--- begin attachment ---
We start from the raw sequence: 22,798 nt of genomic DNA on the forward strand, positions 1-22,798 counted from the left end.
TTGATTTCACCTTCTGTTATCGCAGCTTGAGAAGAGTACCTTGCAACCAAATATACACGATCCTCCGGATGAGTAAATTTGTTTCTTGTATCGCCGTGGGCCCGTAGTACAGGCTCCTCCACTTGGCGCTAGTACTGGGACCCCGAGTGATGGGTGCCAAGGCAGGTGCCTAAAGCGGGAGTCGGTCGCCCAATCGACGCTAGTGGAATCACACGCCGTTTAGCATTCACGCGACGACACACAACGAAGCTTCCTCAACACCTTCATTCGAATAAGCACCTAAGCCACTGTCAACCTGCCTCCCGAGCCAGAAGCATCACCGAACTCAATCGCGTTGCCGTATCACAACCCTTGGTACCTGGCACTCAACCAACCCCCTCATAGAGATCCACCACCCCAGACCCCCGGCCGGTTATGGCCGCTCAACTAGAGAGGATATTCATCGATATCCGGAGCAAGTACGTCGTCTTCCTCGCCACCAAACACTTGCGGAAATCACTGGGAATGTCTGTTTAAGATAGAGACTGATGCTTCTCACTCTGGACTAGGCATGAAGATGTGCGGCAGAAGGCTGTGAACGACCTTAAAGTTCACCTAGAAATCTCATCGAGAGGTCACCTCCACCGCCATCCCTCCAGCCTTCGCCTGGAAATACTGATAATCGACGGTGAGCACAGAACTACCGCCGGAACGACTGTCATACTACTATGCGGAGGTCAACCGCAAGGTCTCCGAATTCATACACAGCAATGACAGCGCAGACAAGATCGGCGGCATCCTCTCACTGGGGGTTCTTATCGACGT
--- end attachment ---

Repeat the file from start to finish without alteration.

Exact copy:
We start from the raw sequence: 22,798 nt of genomic DNA on the forward strand, positions 1-22,798 counted from the left end.
TTGATTTCACCTTCTGTTATCGCAGCTTGAGAAGAGTACCTTGCAACCAAATATACACGATCCTCCGGATGAGTAAATTTGTTTCTTGTATCGCCGTGGGCCCGTAGTACAGGCTCCTCCACTTGGCGCTAGTACTGGGACCCCGAGTGATGGGTGCCAAGGCAGGTGCCTAAAGCGGGAGTCGGTCGCCCAATCGACGCTAGTGGAATCACACGCCGTTTAGCATTCACGCGACGACACACAACGAAGCTTCCTCAACACCTTCATTCGAATAAGCACCTAAGCCACTGTCAACCTGCCTCCCGAGCCAGAAGCATCACCGAACTCAATCGCGTTGCCGTATCACAACCCTTGGTACCTGGCACTCAACCAACCCCCTCATAGAGATCCACCACCCCAGACCCCCGGCCGGTTATGGCCGCTCAACTAGAGAGGATATTCATCGATATCCGGAGCAAGTACGTCGTCTTCCTCGCCACCAAACACTTGCGGAAATCACTGGGAATGTCTGTTTAAGATAGAGACTGATGCTTCTCACTCTGGACTAGGCATGAAGATGTGCGGCAGAAGGCTGTGAACGACCTTAAAGTTCACCTAGAAATCTCATCGAGAGGTCACCTCCACCGCCATCCCTCCAGCCTTCGCCTGGAAATACTGATAATCGACGGTGAGCACAGAACTACCGCCGGAACGACTGTCATACTACTATGCGGAGGTCAACCGCAAGGTCTCCGAATTCATACACAGCAATGACAGCGCAGACAAGATCGGCGGCATCCTCTCACTGGGGGTTCTTATCGACGT